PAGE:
So long ago it was proven that women are evil because, duh, uteruses have horns.
This week, I am reading An Introduction to Women’s Studies Gender In A Transnational World by Inderpal Grewal and Caren Kaplan for Dr. Kristine Klement’s Introduction to Gender and Women’s Studies class at York University. We are focusing on how science may just be as culturally affected as the rest of us, especially when it comes to gender: “Many people think that biology answers [what counts as difference] once and for all,” reads the first essay, “Social and Historical Constructions of Gender.” “But science (including biology) has a history.”
These influences affect different aspects of gender and sexuality. As Dr. Klement points out, “Binary thinking affects science.” Because we are so dead set on sticking with this male/female gender dichotomy we are able to use science to justify prejudice against trans* people, or decide what gender role a child will be expected to live up to—something many people and organizations, including the Intersex Society of North America would like to see stop. “Intersexuality is primarily a problem of stigma and trauma, not gender,” reads the society’s website, for example. “Parents’ distress must not be treated by surgery on the child.”
I’m not saying all science is terrible—it’s a pretty broad profession and, of course, used toward wonderful advancements. But scientists are still people coming from an oppressive culture, with their own ideas and—even though some may be subconscious—their own prejudices. And there’s quite the history of how it has been used to justify the dehumanization of women, especially working class women. Take, for instance, the early 1900s case of Margaret Sanger.
Sanger, is considered the mother of the birth control movement. Earlier this summer, The Washington Times published an article about Sanger’s pushing of the eugenics movement. Sanger wanted birth control to be used for “respectable” married women, not working class women—despite her own working class background. “Her views and those of her peers in the movement contributed to compulsory sterilization laws in 30 U.S. states,” writes Arina Grossu in The Washington Times. “That resulted in more than 60,000 sterilizations of vulnerable people, including people she considered ‘feeble-minded,’ ‘idiots’ and ‘morons.’”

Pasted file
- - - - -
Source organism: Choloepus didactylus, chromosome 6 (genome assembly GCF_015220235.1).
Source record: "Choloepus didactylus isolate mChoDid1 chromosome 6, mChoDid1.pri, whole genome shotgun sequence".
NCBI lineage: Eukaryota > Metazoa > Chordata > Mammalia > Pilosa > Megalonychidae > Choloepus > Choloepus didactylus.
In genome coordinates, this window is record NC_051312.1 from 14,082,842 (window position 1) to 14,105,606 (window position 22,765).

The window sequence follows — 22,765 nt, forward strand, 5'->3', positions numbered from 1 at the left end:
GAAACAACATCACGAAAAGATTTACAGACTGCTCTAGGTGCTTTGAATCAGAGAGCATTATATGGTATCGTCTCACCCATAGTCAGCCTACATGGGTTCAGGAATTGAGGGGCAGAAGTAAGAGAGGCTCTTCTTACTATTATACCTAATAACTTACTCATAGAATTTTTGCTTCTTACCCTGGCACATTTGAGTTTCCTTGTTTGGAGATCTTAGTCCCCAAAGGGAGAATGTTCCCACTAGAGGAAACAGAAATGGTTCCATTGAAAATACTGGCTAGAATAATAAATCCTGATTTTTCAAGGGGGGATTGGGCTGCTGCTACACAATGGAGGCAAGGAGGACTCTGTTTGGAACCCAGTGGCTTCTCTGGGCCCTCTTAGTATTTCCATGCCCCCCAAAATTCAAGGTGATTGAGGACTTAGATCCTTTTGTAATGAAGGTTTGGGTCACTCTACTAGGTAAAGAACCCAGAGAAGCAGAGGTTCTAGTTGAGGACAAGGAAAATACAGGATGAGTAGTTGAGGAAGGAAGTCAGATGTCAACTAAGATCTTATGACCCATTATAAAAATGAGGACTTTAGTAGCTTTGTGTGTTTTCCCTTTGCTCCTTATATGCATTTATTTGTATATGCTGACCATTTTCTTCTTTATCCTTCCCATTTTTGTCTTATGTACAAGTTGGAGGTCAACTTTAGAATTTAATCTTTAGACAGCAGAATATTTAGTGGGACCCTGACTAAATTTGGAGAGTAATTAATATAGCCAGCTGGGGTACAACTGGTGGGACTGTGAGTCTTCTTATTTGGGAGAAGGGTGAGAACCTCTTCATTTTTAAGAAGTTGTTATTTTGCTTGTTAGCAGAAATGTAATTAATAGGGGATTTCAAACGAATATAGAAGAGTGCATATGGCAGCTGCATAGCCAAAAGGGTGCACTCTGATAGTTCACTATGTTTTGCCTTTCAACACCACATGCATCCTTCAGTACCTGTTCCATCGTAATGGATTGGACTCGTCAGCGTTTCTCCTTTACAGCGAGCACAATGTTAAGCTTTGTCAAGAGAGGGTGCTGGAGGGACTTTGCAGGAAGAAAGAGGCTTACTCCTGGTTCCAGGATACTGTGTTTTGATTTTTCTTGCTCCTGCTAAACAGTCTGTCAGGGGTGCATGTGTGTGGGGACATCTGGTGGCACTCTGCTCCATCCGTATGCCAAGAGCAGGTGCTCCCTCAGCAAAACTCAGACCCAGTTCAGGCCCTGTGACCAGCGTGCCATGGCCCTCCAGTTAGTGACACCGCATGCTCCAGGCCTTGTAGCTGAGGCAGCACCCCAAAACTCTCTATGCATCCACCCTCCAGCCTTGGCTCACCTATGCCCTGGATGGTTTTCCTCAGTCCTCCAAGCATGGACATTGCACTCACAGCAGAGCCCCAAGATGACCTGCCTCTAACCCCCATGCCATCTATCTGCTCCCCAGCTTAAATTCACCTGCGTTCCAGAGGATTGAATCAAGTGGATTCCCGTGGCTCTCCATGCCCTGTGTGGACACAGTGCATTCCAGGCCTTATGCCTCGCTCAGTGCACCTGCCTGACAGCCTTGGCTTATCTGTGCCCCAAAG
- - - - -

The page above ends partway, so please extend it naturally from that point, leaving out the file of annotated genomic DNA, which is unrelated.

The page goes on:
Almost a hundred years before Sanger was Paul Broca, known for measuring skulls, or, crainometry. Broca also thought we were a bunch of idiots, and wanted science to prove this. He determined women’s heads were smaller than men’s, and thus women were more stupid. Stephen Law writes about it in “Women’s Brains,” quoting who he referred to as “a black sheep in Broca’s fold,” L. Manouvrier: “Women displayed their talents and their diplomas. The also invoked philosophical authorities. But they were opposed by numbers … The theologians had asked if women had a soul. Several centuries later, some scientists were ready to refuse them a human intelligence.”
Also, on the list of “bad” things women’s bodies do: shedding unnecessary garbage during menstruation while men are being awesome producing all sorts of sperm (“The Egg and the Sperm” by Emily Martin.) “In analyzing male/female differences these scientists peer through the prism of everyday culture, using the colours so separated to highlight their questions, design their experiments, and interpret their results,” writes Anne Fausto-Sterling in ‘The Biological Connect.’ “More often than not their hidden agendas, non-conscious and thus unarticulated, bear strong resemblances to broader social agendas.”
Interestingly enough, at my last science lab, part of my assignment was to help a fictional lady, Jezebel (named after the Bible’s bad girl), figure out the father of her baby.
A former This intern, Hillary Di Menna is in her first year of the gender and women’s studies program at York University. She also maintains an online feminist resource directory, FIRE- Feminist Internet Resource Exchange.